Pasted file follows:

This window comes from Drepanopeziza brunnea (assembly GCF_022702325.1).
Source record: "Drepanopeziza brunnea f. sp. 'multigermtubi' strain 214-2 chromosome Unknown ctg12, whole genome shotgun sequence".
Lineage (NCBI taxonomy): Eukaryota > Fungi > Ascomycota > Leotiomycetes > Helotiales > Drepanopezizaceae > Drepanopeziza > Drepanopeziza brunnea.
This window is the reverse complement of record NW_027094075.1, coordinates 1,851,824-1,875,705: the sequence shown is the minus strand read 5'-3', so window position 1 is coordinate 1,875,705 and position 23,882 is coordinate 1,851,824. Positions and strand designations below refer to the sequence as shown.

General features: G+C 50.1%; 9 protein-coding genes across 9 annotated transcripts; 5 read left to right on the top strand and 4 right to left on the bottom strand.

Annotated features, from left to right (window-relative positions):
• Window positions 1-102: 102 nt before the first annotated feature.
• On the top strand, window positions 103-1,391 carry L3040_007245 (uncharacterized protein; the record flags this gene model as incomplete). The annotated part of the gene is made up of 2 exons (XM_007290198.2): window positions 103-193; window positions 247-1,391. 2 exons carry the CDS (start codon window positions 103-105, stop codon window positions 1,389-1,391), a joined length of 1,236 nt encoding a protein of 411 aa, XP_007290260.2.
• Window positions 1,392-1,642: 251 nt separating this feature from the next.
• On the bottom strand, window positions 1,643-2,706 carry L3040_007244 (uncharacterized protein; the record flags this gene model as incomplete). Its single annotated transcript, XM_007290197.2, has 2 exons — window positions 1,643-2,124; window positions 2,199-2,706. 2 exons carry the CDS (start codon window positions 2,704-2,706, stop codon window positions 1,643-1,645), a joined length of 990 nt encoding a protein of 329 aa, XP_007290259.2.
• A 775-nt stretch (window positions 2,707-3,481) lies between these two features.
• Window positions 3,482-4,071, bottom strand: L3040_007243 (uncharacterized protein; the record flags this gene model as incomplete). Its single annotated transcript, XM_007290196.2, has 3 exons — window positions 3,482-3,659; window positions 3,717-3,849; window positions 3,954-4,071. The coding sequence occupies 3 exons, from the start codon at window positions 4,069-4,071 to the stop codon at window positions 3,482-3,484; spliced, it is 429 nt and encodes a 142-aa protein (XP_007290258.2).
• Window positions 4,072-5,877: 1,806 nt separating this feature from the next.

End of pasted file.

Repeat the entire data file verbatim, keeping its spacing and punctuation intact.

This window comes from Drepanopeziza brunnea (assembly GCF_022702325.1).
Source record: "Drepanopeziza brunnea f. sp. 'multigermtubi' strain 214-2 chromosome Unknown ctg12, whole genome shotgun sequence".
Lineage (NCBI taxonomy): Eukaryota > Fungi > Ascomycota > Leotiomycetes > Helotiales > Drepanopezizaceae > Drepanopeziza > Drepanopeziza brunnea.
This window is the reverse complement of record NW_027094075.1, coordinates 1,851,824-1,875,705: the sequence shown is the minus strand read 5'-3', so window position 1 is coordinate 1,875,705 and position 23,882 is coordinate 1,851,824. Positions and strand designations below refer to the sequence as shown.

General features: G+C 50.1%; 9 protein-coding genes across 9 annotated transcripts; 5 read left to right on the top strand and 4 right to left on the bottom strand.

Annotated features, from left to right (window-relative positions):
• Window positions 1-102: 102 nt before the first annotated feature.
• On the top strand, window positions 103-1,391 carry L3040_007245 (uncharacterized protein; the record flags this gene model as incomplete). The annotated part of the gene is made up of 2 exons (XM_007290198.2): window positions 103-193; window positions 247-1,391. 2 exons carry the CDS (start codon window positions 103-105, stop codon window positions 1,389-1,391), a joined length of 1,236 nt encoding a protein of 411 aa, XP_007290260.2.
• Window positions 1,392-1,642: 251 nt separating this feature from the next.
• On the bottom strand, window positions 1,643-2,706 carry L3040_007244 (uncharacterized protein; the record flags this gene model as incomplete). Its single annotated transcript, XM_007290197.2, has 2 exons — window positions 1,643-2,124; window positions 2,199-2,706. 2 exons carry the CDS (start codon window positions 2,704-2,706, stop codon window positions 1,643-1,645), a joined length of 990 nt encoding a protein of 329 aa, XP_007290259.2.
• A 775-nt stretch (window positions 2,707-3,481) lies between these two features.
• Window positions 3,482-4,071, bottom strand: L3040_007243 (uncharacterized protein; the record flags this gene model as incomplete). Its single annotated transcript, XM_007290196.2, has 3 exons — window positions 3,482-3,659; window positions 3,717-3,849; window positions 3,954-4,071. The coding sequence occupies 3 exons, from the start codon at window positions 4,069-4,071 to the stop codon at window positions 3,482-3,484; spliced, it is 429 nt and encodes a 142-aa protein (XP_007290258.2).
• Window positions 4,072-5,877: 1,806 nt separating this feature from the next.